Taiwan Wants ‘Status Quo’, Not China’s Way, Says President | World news
By HUIZHONG WU, Associated Press
TAIPEI, Taiwan (AP) – The President of Taiwan on Sunday called for maintaining the political status quo in a frank speech that acknowledged growing pressure from China
Tsai Ing-wen also firmly exercised Chinese military coercion, a position supported by a rare demonstration of Taiwan’s defense capabilities during a parade on his national day.
A choir of singers from the various native tribes of Taiwan sang to open the ceremony in front of the Presidential Office building in central Taipei which was built by the Japanese who ruled the island as a colony for 500 years until the end of World War II.
“We will do all we can to prevent the status quo from being unilaterally changed,” she said. China claims Taiwan as part of its national territory although the island is autonomous.
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“We will continue to strengthen our national defense and demonstrate our determination to defend ourselves to ensure that no one can force Taiwan to follow the path that China has laid out for us,” Tsai said. “This is because the path China has mapped out offers neither a free and democratic way of life for Taiwan, nor sovereignty for our 23 million people.”
Polls show they are overwhelmingly in favor of their current de facto independent state and strongly reject unification with China, which claims, within its national territory, to be brought to its control by military force if necessary. . Taiwan has become a vibrant democracy while China remains a deeply authoritarian one-party communist state.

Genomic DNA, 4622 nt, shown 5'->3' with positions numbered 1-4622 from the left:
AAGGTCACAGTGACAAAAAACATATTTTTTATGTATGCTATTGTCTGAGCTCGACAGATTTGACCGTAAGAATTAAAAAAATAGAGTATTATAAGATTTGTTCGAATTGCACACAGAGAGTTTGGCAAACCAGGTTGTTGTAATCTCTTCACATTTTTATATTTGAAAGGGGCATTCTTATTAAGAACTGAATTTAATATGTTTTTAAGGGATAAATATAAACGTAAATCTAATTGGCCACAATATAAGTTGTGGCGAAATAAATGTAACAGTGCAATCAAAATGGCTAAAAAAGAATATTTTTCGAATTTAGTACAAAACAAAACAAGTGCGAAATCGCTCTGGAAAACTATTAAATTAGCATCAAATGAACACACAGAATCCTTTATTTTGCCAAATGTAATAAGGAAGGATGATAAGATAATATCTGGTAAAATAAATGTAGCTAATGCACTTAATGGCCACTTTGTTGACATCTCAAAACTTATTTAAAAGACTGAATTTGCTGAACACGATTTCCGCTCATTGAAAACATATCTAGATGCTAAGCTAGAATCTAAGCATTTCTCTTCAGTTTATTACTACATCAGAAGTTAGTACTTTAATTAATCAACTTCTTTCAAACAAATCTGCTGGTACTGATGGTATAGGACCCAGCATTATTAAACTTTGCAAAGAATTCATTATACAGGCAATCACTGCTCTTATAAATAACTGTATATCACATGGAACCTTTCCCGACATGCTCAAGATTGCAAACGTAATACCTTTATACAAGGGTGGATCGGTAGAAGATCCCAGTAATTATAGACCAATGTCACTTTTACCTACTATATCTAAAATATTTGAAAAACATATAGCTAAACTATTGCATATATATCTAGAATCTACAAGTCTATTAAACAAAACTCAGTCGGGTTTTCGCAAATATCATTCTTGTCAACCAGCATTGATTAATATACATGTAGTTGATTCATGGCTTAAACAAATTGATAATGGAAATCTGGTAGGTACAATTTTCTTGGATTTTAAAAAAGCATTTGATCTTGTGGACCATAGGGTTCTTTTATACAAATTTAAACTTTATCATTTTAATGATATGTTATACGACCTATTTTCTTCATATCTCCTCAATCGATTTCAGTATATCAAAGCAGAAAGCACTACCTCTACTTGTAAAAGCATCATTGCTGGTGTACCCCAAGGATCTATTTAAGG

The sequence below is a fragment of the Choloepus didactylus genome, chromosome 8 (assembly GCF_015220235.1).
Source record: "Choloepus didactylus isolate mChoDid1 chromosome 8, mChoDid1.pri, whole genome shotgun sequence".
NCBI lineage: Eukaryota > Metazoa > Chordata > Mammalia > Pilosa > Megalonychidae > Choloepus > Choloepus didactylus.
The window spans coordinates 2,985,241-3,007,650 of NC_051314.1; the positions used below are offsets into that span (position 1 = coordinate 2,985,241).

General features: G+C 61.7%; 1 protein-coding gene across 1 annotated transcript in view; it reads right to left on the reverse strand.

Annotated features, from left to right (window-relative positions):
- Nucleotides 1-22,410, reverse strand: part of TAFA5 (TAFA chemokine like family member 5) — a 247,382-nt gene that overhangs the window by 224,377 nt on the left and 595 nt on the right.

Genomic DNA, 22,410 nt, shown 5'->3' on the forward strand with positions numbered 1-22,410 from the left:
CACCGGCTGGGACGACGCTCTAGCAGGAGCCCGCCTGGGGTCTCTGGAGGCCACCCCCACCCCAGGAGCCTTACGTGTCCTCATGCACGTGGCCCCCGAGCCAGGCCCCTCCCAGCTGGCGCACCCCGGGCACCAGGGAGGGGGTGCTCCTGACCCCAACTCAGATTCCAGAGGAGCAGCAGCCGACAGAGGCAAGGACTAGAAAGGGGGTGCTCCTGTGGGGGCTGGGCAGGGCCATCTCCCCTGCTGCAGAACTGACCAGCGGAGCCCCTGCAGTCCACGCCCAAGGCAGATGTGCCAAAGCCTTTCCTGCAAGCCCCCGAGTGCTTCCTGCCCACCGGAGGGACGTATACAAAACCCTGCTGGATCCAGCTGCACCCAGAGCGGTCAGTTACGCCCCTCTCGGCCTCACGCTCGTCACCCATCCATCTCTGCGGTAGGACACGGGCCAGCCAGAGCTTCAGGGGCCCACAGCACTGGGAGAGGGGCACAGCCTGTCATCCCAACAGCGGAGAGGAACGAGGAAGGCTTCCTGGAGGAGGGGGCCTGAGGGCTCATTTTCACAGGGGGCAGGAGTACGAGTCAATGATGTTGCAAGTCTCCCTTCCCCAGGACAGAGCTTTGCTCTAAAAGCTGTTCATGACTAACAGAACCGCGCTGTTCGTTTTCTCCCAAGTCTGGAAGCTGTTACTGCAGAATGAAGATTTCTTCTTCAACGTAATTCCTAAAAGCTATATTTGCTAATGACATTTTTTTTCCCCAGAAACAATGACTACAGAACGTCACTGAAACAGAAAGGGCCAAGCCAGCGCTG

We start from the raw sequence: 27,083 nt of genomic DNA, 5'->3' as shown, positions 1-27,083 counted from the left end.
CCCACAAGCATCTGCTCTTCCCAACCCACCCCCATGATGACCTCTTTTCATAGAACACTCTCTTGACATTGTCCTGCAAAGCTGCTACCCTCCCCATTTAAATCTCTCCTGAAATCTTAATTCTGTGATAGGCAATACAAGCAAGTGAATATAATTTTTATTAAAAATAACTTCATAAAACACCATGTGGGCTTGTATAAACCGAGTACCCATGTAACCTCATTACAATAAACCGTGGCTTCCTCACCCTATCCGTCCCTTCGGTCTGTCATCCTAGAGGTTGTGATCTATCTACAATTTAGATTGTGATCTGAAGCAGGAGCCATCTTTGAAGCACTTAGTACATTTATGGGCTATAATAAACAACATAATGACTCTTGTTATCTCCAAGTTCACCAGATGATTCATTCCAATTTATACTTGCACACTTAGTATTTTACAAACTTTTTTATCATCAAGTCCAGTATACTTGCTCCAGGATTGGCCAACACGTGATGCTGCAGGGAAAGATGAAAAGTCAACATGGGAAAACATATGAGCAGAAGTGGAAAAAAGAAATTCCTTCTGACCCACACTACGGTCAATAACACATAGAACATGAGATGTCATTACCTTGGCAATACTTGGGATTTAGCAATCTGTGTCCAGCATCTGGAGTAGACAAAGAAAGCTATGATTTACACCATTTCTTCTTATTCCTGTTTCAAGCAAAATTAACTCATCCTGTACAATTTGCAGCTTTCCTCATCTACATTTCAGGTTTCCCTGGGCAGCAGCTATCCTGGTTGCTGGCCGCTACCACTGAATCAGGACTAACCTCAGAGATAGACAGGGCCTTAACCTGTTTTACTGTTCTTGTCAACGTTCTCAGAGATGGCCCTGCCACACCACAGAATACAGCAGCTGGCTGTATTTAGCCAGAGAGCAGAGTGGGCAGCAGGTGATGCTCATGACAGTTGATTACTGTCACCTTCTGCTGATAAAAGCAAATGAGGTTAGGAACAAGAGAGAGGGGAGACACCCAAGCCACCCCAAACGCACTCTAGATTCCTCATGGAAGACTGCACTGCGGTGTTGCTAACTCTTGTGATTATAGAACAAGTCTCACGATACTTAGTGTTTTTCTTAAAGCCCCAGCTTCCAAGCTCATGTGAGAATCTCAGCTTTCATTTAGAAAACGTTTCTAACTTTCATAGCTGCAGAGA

Tsai, who rarely directly distinguishes China in his public speeches, acknowledged the increasingly tense situation Taiwan faces as Chinese military harassment has escalated over the past year. Since September last year, China has flown fighter jets more than 800 times to Taiwan.
The island has strengthened its unofficial ties with countries like Japan, Australia and the United States in the face of these tensions. “But the more results we get, the more pressure we face from China,” she said.
After Tsai’s speech, Taiwan’s Ministry of National Defense displayed a range of weapons, including missile launchers and armored vehicles, as fighter jets and helicopters flew overhead.
Tsai said Taiwan wants to contribute to the peaceful development of the region even as the situation becomes increasingly “tense and complex” in the Indo-Pacific.
Chinese leader Xi Jinping on Saturday said reunification with Taiwan “must be achieved” and said peaceful reunification is in the interest of the entire nation, including the Taiwanese people.
âNo one should underestimate the strong determination, will and ability of the Chinese people to safeguard national sovereignty and territorial integrity. “
Since last Friday, China has sent a record number of fighter jets to international airspace near Taiwan.
After Tsai’s speech, the Ministry of National Defense of Taiwan presented a series of its weapons and defense capabilities. First, several assault helicopters flew over the sky. Next, Air Force pilots flew a formation of F-16s, native defense fighters, and Mirage 2000s, leaving white streaks in their wake.
They were followed by a group of CM32 tanks, later followed by trucks carrying the Thunderbolt 2000 missile system. Other missiles followed, such as the home-made Hsiung Feng III, a supersonic missile system, and vehicles. communication tools that help guide weapons to their targets.
The parade also featured Olympic athletes from Taiwan who won medals at the Tokyo Summer Games, as well as public health officials, including those holding a daily pandemic press conference, wearing their signature vests. with fluorescent yellow edges.
Tsai also called on other legislative parties to put politics aside in order to push for reform of the island’s constitution, a document created by the then-ruling Nationalist Party in 1947 before it lost power and fled China before the Communist takeover two years later. .
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